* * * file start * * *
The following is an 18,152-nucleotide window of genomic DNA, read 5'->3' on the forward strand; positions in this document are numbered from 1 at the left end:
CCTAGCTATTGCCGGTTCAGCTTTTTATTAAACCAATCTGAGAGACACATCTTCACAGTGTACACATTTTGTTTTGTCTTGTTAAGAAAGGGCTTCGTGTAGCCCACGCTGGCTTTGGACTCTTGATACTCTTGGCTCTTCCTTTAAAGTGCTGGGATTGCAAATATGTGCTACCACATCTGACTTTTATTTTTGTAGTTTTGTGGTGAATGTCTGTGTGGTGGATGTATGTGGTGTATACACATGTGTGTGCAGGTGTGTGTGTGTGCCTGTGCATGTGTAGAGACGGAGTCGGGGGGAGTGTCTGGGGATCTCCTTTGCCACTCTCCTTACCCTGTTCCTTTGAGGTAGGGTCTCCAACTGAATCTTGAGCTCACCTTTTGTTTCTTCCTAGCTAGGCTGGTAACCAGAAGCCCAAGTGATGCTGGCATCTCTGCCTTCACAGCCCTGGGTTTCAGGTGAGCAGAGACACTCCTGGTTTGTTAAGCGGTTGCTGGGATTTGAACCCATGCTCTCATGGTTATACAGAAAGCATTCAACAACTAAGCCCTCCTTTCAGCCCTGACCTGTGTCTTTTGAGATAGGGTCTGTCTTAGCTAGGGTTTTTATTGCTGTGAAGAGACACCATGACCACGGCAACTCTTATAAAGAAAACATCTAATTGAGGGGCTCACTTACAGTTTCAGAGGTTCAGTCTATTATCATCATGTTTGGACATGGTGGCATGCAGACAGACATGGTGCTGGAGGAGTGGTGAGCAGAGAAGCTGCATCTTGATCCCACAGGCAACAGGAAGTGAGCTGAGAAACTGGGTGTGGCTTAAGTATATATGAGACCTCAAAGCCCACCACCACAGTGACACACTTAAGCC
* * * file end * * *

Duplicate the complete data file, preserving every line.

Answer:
The following is an 18,152-nucleotide window of genomic DNA, read 5'->3' on the forward strand; positions in this document are numbered from 1 at the left end:
CCTAGCTATTGCCGGTTCAGCTTTTTATTAAACCAATCTGAGAGACACATCTTCACAGTGTACACATTTTGTTTTGTCTTGTTAAGAAAGGGCTTCGTGTAGCCCACGCTGGCTTTGGACTCTTGATACTCTTGGCTCTTCCTTTAAAGTGCTGGGATTGCAAATATGTGCTACCACATCTGACTTTTATTTTTGTAGTTTTGTGGTGAATGTCTGTGTGGTGGATGTATGTGGTGTATACACATGTGTGTGCAGGTGTGTGTGTGTGCCTGTGCATGTGTAGAGACGGAGTCGGGGGGAGTGTCTGGGGATCTCCTTTGCCACTCTCCTTACCCTGTTCCTTTGAGGTAGGGTCTCCAACTGAATCTTGAGCTCACCTTTTGTTTCTTCCTAGCTAGGCTGGTAACCAGAAGCCCAAGTGATGCTGGCATCTCTGCCTTCACAGCCCTGGGTTTCAGGTGAGCAGAGACACTCCTGGTTTGTTAAGCGGTTGCTGGGATTTGAACCCATGCTCTCATGGTTATACAGAAAGCATTCAACAACTAAGCCCTCCTTTCAGCCCTGACCTGTGTCTTTTGAGATAGGGTCTGTCTTAGCTAGGGTTTTTATTGCTGTGAAGAGACACCATGACCACGGCAACTCTTATAAAGAAAACATCTAATTGAGGGGCTCACTTACAGTTTCAGAGGTTCAGTCTATTATCATCATGTTTGGACATGGTGGCATGCAGACAGACATGGTGCTGGAGGAGTGGTGAGCAGAGAAGCTGCATCTTGATCCCACAGGCAACAGGAAGTGAGCTGAGAAACTGGGTGTGGCTTAAGTATATATGAGACCTCAAAGCCCACCACCACAGTGACACACTTAAGCC